I know enough young people who see through the Government’s fallacious “equality” spin to save me from total despair about the apparent incapacity of under-thirties to discern this deception. But it is a hard call.
People have equal rights because they share the same human nature, not because they share the same capacities – which they very evidently do not. The rights which they have to participate in some of the joys of life depend on their capacities, not on their equality as citizens, or their common human dignity. If I cannot sing more than one note it makes little sense for me to protest that I am being denied equality if I fail to make it into the local choral society. Okay, that’s not an exact analogy. I suppose I have a right to form a choir of tone-deaf people if that pleases me. But it doesn’t really make a lot of sense.
Love – as an emotional experience, which is the kind of love everyone seems to be taking about in the context of Ireland’s referendum next Friday, – is not in law a requirement for a valid marriage. Marriages exist without this emotional love, and always have done. Marriages may even exist without the deeper love of selfless commitment. The may not be considered the ideal, but they are still marriages without it. What is the essential element in marriage, what is that which consummates it? In other words, what is that which makes it a real valid marriage? It is what we call the marriage act. That act is only possible between one man and one woman.
In today’s Sunday Times, Conor Brady, former editor of the Irish Times, is posing the question that everyone should at least be asking themselves.
We are forced into a crude choice. A ‘yes’ vote will be hailed as generous and inclusive, but it will subvert the meaning of language. It will redefine an institution that has been fundamental to society down the ages, and it will purport to hold that biological differences mean nothing. Conversely a ‘no’ vote will be interpreted as discriminatory and an endorsement of inequality. Presented with these alternatives, each voter has to choose what seems to be the lesser evil. A great many people, including myself, have yet to decide what that may be.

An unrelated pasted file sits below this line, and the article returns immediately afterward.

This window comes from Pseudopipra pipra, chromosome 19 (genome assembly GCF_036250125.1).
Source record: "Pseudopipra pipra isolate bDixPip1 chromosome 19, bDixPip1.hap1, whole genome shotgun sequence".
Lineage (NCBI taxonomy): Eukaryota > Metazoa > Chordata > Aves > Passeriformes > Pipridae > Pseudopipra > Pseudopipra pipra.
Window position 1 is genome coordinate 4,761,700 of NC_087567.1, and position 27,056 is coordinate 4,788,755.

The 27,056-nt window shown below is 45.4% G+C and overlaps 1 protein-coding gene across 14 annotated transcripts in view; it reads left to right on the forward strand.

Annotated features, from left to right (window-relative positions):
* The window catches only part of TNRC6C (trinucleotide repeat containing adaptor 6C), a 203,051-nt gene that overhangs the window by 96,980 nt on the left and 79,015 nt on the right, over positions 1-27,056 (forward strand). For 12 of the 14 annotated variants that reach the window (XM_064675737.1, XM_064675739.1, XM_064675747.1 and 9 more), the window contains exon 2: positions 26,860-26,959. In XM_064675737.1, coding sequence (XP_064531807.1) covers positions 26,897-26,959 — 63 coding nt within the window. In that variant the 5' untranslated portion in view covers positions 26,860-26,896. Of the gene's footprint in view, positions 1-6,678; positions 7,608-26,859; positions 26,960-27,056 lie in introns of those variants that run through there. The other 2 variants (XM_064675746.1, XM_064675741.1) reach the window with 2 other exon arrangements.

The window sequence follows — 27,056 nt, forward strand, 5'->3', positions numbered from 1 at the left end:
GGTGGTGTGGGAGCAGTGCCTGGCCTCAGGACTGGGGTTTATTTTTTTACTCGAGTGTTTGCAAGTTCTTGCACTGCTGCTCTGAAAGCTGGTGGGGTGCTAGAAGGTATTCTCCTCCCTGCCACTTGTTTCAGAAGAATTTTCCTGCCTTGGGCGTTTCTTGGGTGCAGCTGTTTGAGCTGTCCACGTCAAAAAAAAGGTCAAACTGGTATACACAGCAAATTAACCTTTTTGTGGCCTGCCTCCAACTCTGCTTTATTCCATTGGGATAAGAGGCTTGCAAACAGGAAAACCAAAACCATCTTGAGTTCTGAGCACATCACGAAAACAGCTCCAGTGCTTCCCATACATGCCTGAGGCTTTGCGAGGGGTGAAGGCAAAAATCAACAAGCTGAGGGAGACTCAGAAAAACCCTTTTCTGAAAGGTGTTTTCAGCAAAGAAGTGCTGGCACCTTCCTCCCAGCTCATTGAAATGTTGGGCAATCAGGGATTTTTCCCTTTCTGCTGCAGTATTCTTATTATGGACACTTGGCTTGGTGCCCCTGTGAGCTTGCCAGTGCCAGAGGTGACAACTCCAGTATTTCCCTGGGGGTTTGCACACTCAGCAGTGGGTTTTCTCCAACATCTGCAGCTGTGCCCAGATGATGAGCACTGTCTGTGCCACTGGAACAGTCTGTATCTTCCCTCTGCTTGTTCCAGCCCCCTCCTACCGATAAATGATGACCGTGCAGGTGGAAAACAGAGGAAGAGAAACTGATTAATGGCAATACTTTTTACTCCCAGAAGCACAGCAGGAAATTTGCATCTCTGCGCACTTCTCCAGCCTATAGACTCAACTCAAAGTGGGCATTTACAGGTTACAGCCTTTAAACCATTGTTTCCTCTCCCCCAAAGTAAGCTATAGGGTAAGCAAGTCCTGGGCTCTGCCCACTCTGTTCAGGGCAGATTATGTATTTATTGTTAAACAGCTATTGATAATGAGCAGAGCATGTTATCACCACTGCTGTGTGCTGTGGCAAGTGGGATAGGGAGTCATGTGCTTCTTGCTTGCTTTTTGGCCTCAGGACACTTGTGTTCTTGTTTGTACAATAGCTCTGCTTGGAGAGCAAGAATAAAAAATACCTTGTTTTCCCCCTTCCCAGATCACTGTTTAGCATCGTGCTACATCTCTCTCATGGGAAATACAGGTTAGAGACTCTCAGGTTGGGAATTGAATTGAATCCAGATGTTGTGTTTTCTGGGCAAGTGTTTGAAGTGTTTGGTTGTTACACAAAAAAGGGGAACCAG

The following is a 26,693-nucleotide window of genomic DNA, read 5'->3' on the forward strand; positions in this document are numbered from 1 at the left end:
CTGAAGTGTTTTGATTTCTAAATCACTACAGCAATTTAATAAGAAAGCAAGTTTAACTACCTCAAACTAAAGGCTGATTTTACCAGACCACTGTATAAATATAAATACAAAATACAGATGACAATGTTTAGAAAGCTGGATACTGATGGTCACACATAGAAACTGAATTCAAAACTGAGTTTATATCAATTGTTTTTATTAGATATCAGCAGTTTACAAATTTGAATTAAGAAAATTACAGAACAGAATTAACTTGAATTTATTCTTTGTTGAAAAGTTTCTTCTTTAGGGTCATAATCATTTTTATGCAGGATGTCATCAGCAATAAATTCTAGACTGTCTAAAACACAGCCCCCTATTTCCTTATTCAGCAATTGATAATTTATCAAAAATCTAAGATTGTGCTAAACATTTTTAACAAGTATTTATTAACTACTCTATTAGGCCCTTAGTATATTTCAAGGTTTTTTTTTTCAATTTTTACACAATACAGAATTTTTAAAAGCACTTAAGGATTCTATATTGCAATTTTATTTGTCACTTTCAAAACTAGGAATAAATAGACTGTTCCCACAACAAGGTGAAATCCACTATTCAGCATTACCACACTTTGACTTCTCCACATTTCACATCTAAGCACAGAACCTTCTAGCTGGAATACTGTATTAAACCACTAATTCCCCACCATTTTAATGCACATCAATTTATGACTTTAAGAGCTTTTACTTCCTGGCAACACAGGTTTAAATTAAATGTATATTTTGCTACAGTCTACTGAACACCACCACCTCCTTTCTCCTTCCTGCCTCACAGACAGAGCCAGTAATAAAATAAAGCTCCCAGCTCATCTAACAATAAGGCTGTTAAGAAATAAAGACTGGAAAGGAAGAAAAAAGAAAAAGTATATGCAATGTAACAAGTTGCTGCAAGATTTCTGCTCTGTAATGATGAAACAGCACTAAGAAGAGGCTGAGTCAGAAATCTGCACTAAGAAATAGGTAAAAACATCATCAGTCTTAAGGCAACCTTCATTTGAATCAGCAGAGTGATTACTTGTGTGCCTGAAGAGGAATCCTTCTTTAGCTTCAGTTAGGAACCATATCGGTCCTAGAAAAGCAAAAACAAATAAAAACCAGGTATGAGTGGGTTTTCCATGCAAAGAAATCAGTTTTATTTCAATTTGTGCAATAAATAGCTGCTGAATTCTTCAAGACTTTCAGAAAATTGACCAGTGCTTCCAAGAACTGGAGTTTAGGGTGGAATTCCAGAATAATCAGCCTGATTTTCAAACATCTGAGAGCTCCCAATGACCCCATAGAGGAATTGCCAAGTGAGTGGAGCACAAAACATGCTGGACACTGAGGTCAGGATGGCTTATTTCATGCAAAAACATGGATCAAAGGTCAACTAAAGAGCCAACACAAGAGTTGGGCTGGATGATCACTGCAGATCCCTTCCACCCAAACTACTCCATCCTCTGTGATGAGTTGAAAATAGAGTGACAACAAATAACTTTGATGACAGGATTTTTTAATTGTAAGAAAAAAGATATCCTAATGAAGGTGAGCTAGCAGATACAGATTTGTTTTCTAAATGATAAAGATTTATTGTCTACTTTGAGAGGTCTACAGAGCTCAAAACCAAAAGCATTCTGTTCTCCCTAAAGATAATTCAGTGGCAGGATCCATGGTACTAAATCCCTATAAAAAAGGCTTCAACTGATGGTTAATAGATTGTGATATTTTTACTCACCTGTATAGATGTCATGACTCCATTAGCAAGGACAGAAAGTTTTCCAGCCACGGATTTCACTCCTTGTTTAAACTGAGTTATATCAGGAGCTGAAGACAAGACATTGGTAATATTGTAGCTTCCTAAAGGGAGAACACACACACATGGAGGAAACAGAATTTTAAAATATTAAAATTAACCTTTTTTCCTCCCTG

Bruce Arnold, in today’s Sunday Business Post says “A yes vote will bring irrational chaos into the Constitution”
“Ireland has been told that ‘Same Sex Marriage” is a human right. No nation’s constitution, no international human rights convention has accepted this”. This debate, he adds, “has been bedeviled by emotional and even hysterical demands for an empty ‘equality’ for some, with no consideration given to the consequences for others, least of all for children”.
Add to this the apparent bewilderment of University College Cork’s Emeritus Professor of History, John A. Murphy, voiced last week in the Irish Times.
Thus, if the referendum is passed, Article 41, heretofore unambiguously and exclusively heterosexual, will also recognise a homosexual couple “as the natural primary and fundamental unit group of Society . . . a moral institution possessing inalienable and imprescriptible rights , antecedent and superior to all positive law”. Moreover such a couple will be guaranteed protection by the State “as the necessary basis of social order and as indispensable to the welfare of the Nation and the State” (Article 1.2).
Because I reject this grotesque nonsense, I will be voting No.
That the bulk of a whole generation has found it impossible to see these distinctions is bewildering and – almost – brings one to the point of despair. That the future of our world might be in the hands of people who cannot see this is truly worrying.
Please, please convince me that I am not seeing unfold before me what I think see. Surely millennials, so-called generation Y, on which so much depends, will show us that they are capable of more than blind and blinding emotion, surely they will show us that enough of them are capable of reasoning and assure us of our future.